This week's book giveaway is in the Agile and Other Processes forum. We're giving away four copies of Darcy DeClute's Scrum Master Certification Guide: The Definitive Resource for Passing the CSM and PSM Exams and have Darcy DeClute on-line! See this thread for details.
Hi, Ammendment: This article may inappropriately suggest that a single threaded server-side object using LockManager is significantly safer than a corresonding multi- threaded object. While the single-threaded, server-side object will contain less pitfalls, it is not a cure-all. And, I apologize if I have suggested that. For any server- side objects, whether single-threaded or multi-threaded, that access a shared resource, such as the LockManager, must be appropriately coded as if they were multi-threaded for that particular, critical part of the code.
*********************************** Threads003: Server-Side Strategies *********************************** Please see this link https://coderanch.com/t/185138/java-developer-SCJD/certification/NX-Exam-Locking-Issues where the two basic approaches 1. the Multi-Threaded One Group, and 2. the Single-Threaded N Group are defined. Overview -------- This article gives a broad comparison of the different RMI-based server-side strategies, and gives my current opinion as to which is the best, both with respect to the using of resources and with respect to avoiding multi-threaded coding where it can be avoided. Remote Objects -------------- Depending on your design, the major remote object which the client uses to communicate with the database is either called something like DataImpl or MyServerImpl. For simplicity in this article, we will call this object DataImpl, but either form of object might be used if your assignment does not expressively forbid one or othe other. Server-Side Strategies ---------------------- The first item in the following list I thought of this morning, and this motivates the writing of this article: These server-side strategies are now listed:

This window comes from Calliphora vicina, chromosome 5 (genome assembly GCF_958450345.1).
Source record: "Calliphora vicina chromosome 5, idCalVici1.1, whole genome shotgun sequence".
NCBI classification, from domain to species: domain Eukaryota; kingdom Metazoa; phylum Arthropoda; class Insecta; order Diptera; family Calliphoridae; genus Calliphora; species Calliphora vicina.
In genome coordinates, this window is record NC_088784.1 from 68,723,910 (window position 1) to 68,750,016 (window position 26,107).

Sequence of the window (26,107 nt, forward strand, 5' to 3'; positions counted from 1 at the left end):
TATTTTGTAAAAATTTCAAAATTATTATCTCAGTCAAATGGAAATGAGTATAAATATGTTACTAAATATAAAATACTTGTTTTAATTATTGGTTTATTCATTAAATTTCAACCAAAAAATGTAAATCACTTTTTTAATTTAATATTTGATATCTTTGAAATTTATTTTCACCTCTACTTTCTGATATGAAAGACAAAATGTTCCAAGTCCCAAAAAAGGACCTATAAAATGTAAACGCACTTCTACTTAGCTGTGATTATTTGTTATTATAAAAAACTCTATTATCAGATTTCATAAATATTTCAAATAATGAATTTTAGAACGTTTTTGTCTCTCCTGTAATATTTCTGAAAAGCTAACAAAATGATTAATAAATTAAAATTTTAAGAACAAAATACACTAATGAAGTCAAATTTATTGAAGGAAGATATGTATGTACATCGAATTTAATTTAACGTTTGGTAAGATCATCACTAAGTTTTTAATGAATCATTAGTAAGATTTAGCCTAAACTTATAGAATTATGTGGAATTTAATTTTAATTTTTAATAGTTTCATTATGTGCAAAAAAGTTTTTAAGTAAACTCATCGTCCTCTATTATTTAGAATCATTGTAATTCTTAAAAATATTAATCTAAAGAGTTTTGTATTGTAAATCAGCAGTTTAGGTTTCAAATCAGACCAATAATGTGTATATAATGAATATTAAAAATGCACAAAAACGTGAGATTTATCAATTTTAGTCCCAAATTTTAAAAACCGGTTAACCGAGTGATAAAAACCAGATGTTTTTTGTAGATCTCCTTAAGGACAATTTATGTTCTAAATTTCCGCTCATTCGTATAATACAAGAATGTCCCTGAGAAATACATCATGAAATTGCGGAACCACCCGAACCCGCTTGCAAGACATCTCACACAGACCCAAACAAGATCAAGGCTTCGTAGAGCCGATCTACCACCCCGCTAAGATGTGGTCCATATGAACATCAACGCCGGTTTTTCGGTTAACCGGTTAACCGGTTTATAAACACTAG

One question which I have asked, and which has not been answered yet (though, of course it may have been answered in another thread, or in a way which did not register with me yet), is this: is RMI a toy? Or is it a serious production-based, networked solution? That is, how many clients can a normal, server support before the RMI system becomes too slow?
I. Multi-Threaded One-Instance DataImpl Shell ---------------------------------------------- This is a server-side strategy I thought of this morning, and at this time is quite probably how I will submit my exam. What I like about it is that if I were designing a production-based, real-world RMI solution, I would chose this solution; and, its multi-threaded complexity is low. This section outlines a production-based solution; however, keep in mind that I will most probably not implement a production-based solution since it is not required for the exam; thus, some components of this solution I will not implement, but the general concept I will most probably implement (or at least investigate, for I never know what I will actually submit): Diagram: